Should i even bother trying to work 75m with 100w?
Any tool is a weapon if you hold it right.
“The only difference between stupidity and genius is that genius has its limits.” A. Einstein
working 75 is no problem with a 100 watts, you may be only S9 to 10 over, hi hi but I and many others do it everyday. Antenna here is a simple dipole 60ft each leg up about 25 feet fed with RG6.
"Come on down" I've enjoyed it for last several months, I used to feel the same way. 73 and I'll look for you
</span><table border="0" align="center" width="95%" cellpadding="3" cellspacing="1"><tr><td>Quote (kb9tqo @ July 19 2004,02:39)</td></tr><tr><td id="QUOTE">Should i even bother trying to work 75m with 100w?
On quiet QRN nights I've worked both coasts from MO with 5w into a 160m loop.
</span><table border="0" align="center" width="95%" cellpadding="3" cellspacing="1"><tr><td>Quote (kb9tqo @ July 19 2004,01:39)</td></tr><tr><td id="QUOTE">Should i even bother trying to work 75m with 100w?
An awful lot of people do work 75 meters with 100 watts and a rather inefficient dipole. In the interest of experimenting, you would want to try it. If it didn't work, make changes to your antenna.
Lots of folks believe 75 meters is only good with big amplifiers. So they crank up the amp without trying to run barefoot first. But some will try, and frequently I'll hear some guy flip his amp off and ask "you guys still copying me?" And usually they are.
It's nice to have the amp. But the antenna is a more important item, and if you can get a decent antenna up it will make your signal worthwhile. I find I never use the amp on 75 unless I'm checking into a net and the NCS is having a hard time copying me. Then it will usually - but not always - make a difference.
Summer is a rather bad time for experimenting, though, due to the QRN. Still, a lot of good contacts can be made with 100 watts or less.
Good luck. Give it a try. Or a few tries.
Back when "Sam" was alive, I've forgotten his callsign, I've worked Hawaii MOBILE with 100 watts.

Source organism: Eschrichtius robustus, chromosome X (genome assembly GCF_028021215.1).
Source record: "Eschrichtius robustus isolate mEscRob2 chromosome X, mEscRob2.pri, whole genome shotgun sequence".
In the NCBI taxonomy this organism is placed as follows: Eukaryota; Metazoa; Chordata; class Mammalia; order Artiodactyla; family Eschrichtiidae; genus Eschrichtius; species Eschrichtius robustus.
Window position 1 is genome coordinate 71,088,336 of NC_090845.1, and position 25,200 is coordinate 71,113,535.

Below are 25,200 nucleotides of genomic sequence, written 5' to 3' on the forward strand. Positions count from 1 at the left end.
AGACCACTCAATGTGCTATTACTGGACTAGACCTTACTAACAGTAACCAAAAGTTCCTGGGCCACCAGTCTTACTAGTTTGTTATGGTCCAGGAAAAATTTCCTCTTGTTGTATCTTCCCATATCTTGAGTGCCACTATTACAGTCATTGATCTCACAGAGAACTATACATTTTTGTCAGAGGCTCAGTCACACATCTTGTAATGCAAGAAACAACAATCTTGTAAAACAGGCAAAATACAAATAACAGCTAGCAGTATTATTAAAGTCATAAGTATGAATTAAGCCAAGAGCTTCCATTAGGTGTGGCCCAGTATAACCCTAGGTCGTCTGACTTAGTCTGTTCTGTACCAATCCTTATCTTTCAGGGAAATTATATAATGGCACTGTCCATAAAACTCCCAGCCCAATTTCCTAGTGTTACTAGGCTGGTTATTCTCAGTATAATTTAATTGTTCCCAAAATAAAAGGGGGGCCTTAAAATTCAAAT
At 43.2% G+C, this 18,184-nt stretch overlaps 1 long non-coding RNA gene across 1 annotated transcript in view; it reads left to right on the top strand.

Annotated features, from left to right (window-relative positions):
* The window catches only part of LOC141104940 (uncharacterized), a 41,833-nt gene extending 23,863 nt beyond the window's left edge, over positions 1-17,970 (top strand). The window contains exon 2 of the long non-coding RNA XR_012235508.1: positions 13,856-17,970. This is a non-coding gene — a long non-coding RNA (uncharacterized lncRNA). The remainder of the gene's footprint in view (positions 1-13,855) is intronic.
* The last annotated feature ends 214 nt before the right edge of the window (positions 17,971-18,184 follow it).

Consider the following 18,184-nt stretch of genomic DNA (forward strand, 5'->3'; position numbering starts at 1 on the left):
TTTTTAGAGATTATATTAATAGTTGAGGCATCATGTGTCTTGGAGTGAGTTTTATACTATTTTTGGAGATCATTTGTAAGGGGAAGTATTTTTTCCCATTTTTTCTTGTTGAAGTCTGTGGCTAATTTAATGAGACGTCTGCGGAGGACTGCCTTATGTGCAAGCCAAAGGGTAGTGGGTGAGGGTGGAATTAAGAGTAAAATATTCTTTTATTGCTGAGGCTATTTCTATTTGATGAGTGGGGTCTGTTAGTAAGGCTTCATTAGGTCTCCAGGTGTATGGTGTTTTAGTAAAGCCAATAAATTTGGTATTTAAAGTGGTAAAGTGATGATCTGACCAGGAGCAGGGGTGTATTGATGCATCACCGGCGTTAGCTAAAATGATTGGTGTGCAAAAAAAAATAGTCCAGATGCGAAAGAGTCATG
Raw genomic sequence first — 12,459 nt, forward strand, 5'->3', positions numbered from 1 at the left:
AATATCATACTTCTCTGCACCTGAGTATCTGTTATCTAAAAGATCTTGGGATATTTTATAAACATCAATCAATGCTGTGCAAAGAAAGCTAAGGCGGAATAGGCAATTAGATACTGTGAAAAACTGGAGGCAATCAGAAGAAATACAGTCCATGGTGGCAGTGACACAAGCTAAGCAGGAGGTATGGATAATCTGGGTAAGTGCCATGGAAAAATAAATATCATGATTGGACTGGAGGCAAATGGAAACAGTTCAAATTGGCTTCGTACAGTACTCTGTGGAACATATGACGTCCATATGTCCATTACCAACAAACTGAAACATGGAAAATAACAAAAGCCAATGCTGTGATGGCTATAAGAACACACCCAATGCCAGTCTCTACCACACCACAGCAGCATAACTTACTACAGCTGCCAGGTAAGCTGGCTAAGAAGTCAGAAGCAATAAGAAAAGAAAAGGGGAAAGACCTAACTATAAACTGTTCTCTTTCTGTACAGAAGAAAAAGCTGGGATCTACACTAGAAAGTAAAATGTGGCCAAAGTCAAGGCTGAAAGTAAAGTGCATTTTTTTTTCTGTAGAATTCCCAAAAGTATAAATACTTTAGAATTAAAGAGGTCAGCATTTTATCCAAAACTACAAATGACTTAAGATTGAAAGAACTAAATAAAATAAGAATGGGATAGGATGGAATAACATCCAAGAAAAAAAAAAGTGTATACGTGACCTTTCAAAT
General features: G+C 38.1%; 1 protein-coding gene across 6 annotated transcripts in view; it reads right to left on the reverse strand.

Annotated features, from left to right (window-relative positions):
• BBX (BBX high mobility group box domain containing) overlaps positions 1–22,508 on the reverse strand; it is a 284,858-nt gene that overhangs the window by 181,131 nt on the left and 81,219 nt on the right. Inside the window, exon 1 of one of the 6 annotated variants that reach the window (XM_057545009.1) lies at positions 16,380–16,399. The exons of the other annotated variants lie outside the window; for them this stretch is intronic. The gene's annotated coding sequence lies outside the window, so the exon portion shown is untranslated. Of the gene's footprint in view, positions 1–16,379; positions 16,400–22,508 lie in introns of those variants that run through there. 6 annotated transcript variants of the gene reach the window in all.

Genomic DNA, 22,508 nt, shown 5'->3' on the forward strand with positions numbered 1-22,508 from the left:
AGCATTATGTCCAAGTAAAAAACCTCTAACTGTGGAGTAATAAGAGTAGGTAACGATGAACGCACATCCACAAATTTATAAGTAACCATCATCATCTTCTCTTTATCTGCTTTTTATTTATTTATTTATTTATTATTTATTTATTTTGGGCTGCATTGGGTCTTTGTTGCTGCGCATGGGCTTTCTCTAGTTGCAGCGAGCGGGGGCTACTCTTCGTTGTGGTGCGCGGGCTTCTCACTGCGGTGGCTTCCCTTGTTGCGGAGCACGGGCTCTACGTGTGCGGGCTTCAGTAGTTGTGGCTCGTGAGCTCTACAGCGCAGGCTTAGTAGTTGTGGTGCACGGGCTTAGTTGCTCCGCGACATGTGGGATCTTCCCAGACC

Admittedly, it was Sam's antenna, not mine, but still.....
All you need is a good antenna.
i'm sorry you don't have the experience or understanding to realize that others possess a skill set that you seem to dismiss as fantastical.
With a good dipole, sure, especially out to 700 to 1000 miles fine, beyond that sometimes can, sometimes can't!
With a good vertical, over 700 to 1000 miles out will be fine, less distance marginal.
With a G5RV maybe close in most of the time, once in a while farther out.
Using the bed springs on your twin beds, who knows! Back in the late 1950s and early 1960s there was a high school student who lived in New York City in a high-rise apartment building who's only antenna was the old "trampoline" springs in the two twin beds in his bedroom. He got out suprisingly well with an old Heathkit DX-40 (about 35 watts peak output on AM phone). He ran the center conductor of his coax to one set of springs and the braid to the other set of springs!
Well i hear quite a few stations that work 75 with 100W or less and have very good results. If you want to hang out on some of the killer watts station freq's where operators set the rf gain to only hear stations at s9/+20 or better you might as well stay off but if you look aroud you'll find many good places to run with what you have. I remember the good old days where running only the minimum power needed to matain reliable communication was the rule....still is i beleive, but the CB mentality of if i have legal limit i'm going to run it is becoming rampant. Too bad but i don't need the strongest signal just the best.